“I plead with Euodia and I plead with Syntyche to agree with each other in the Lord.” [Phil. 4:2]
“Warn them before God against quarreling about words; it is of no value and only ruins those who listen.” [2 Tim. 2:14]
“Don’t have anything to do with foolish and stupid arguments, because you know they produce quarrels.” [2 Tim 2:23]
Or think of Paul and Barnabas and their inability to surmount a disagreement they had prior to Paul’s second missionary journey.
“Barnabas wanted to take John, also called Mark, with them, but Paul did not think it wise to take him, because he had deserted them in Pamphylia and had not continued with them in the work. They had such a sharp disagreement that they parted company.” [Acts 15:37-39]
The son of encouragement and the great apostle to the Gentiles couldn’t find a way to work out their disagreement. Unbelievable!
The history of early Christianity, during the time the apostles were still alive, was a history of dispute and argument in the church and a history of harm done to the church and it’s life and it’s witness by those arguments and it has been the same ever since. Well, if the church were beset with quarrels in those heady days, no wonder we find a good bit of attention devoted to controversy, its avoidance and its management, in the teaching of Proverbs. This is one of the perennial problems in human life that we can count on Proverbs to address.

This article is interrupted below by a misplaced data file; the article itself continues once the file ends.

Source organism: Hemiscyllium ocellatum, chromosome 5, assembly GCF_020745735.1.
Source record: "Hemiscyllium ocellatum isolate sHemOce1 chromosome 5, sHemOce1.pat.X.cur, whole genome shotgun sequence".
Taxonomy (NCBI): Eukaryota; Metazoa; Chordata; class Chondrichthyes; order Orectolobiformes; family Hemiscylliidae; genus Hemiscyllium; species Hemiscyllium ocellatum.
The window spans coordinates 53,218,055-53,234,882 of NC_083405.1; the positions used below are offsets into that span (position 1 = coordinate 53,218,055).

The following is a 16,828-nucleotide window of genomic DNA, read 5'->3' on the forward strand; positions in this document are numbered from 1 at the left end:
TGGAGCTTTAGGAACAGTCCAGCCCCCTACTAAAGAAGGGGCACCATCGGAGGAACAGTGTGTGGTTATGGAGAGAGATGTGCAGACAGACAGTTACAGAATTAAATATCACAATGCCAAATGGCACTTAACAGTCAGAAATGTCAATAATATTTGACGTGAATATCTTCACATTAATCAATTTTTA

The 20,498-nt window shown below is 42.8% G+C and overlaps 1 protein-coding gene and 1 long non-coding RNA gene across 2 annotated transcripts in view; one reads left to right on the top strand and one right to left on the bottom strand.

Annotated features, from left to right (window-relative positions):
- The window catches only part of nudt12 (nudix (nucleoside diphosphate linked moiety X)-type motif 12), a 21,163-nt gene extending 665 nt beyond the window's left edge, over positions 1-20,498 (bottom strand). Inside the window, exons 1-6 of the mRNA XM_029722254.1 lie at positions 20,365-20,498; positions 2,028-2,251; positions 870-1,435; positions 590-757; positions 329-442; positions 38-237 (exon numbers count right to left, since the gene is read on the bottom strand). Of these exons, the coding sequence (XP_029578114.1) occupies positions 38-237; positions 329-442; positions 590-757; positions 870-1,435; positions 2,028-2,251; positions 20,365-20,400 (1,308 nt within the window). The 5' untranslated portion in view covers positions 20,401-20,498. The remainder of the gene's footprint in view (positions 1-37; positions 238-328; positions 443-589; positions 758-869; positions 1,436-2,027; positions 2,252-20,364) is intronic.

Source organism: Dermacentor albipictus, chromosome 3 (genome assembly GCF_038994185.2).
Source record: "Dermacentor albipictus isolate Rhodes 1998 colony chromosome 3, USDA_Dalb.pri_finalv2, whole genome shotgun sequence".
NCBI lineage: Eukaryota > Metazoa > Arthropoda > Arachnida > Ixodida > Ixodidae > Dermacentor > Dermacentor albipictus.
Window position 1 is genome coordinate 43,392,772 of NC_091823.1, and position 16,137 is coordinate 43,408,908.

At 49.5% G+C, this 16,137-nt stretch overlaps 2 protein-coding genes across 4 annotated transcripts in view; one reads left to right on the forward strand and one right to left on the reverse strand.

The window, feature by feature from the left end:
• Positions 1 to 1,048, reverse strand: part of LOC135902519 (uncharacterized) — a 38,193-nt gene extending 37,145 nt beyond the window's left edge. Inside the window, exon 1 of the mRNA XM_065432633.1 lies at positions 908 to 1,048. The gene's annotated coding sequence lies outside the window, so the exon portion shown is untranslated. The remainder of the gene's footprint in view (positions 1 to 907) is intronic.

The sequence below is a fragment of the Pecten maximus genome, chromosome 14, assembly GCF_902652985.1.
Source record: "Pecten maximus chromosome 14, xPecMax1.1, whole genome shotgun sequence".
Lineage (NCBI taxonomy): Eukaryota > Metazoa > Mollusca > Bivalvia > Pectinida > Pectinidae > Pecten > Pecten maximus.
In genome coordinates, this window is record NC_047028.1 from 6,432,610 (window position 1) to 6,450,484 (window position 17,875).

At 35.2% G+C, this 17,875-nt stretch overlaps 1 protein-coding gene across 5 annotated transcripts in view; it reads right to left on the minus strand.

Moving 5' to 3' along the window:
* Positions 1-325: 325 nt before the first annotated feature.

Much of its teaching has to do with the avoidance of argument or conflict in the first place, and, so it would seem, virtually no matter what.
“Do not contend with a man for no reason, when he has done you no harm.” [3:30]
“There are six things that the Lord hates…” we read in 6:16-19, and, in addition to such things as haughty eyes, a lying tongue, and hands that shed innocent blood, we have in the final and emphatic place, “one who sows discord among brothers.”
“Hatred stirs up strife, but love covers all offenses.” [10:12]
“A hot-tempered man stirs up strife, but he who is slow to anger quiets contention.” [15:18]
“Starting a quarrel is like breaching a dam, so drop the matter before a dispute breaks out.” [17:14]
“Whoever loves transgression loves strife.” [17:19]
“It is an honor for a man to keep aloof from strife, but every fool will be quarreling.” [20:3]
“Whoever meddles in a quarrel not his own is like the one who takes a passing dog by the ears.” [26:17] Not even Samson grabbed a fox by its ears. Most dogs were wild in Israel in those days and grabbing one by the ears was a sure way of getting bit. The busybody who likes to get involved in disputes, any disputes – someone else’s will do fine – is very likely to end up suffering harm as well as causing it. [cf. Waltke, ii, 358]